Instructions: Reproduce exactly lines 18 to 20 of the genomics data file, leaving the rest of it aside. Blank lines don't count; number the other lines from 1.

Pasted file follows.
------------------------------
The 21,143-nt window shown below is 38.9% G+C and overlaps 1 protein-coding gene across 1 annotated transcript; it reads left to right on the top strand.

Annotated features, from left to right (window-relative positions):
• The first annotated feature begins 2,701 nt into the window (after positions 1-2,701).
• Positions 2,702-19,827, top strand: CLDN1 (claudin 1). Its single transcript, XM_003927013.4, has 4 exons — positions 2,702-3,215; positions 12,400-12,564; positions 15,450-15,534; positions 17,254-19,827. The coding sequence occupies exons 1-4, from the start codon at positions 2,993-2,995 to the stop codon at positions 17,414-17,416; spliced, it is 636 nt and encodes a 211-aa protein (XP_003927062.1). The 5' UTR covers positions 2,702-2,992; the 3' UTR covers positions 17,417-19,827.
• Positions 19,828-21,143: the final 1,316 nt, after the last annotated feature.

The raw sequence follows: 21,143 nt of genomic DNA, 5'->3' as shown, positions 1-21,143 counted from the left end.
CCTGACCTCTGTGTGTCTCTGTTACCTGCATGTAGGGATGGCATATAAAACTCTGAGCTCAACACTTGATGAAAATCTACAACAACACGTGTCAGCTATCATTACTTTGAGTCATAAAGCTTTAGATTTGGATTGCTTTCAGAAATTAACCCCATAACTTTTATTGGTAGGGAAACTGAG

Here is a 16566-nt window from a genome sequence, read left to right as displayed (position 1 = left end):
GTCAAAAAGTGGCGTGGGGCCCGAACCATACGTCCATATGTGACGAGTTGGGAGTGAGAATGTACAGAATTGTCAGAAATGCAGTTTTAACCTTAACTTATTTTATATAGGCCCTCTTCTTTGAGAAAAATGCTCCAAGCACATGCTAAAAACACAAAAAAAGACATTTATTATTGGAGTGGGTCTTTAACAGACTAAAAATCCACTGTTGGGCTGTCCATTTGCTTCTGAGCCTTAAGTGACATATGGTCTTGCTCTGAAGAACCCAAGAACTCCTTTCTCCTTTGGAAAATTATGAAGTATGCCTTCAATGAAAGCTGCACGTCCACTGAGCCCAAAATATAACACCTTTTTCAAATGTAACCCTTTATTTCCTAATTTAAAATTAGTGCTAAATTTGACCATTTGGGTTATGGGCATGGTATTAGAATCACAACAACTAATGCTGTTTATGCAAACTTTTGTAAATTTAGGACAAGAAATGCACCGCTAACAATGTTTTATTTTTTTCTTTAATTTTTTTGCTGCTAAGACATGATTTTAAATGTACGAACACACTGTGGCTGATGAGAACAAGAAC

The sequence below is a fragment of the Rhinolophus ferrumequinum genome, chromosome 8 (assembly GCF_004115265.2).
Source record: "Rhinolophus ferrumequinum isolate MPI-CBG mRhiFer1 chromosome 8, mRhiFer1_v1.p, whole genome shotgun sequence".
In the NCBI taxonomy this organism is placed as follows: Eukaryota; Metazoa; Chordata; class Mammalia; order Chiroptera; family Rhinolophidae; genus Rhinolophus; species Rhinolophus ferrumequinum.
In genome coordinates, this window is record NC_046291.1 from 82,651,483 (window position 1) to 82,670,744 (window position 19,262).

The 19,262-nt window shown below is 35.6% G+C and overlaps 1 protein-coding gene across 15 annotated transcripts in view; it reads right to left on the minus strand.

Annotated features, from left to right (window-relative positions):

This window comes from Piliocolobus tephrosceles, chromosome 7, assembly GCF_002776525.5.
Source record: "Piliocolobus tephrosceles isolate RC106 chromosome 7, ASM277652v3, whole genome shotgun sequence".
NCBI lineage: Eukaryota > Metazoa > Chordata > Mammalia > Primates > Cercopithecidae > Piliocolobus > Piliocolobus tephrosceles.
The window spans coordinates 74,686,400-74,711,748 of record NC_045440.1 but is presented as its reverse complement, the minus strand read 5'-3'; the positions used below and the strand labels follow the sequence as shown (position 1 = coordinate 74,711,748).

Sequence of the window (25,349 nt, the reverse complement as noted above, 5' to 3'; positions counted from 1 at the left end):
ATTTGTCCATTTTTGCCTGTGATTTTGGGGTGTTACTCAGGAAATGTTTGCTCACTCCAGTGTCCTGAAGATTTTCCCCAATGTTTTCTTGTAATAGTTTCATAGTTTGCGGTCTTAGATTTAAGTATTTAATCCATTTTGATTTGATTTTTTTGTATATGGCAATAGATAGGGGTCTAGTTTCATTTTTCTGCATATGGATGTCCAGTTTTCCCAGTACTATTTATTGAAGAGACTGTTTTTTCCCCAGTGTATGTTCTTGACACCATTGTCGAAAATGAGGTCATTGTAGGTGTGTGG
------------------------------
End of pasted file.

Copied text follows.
NCBI lineage: Eukaryota > Metazoa > Chordata > Mammalia > Primates > Cercopithecidae > Piliocolobus > Piliocolobus tephrosceles.
The window spans coordinates 74,686,400-74,711,748 of record NC_045440.1 but is presented as its reverse complement, the minus strand read 5'-3'; the positions used below and the strand labels follow the sequence as shown (position 1 = coordinate 74,711,748).

Sequence of the window (25,349 nt, the reverse complement as noted above, 5' to 3'; positions counted from 1 at the left end):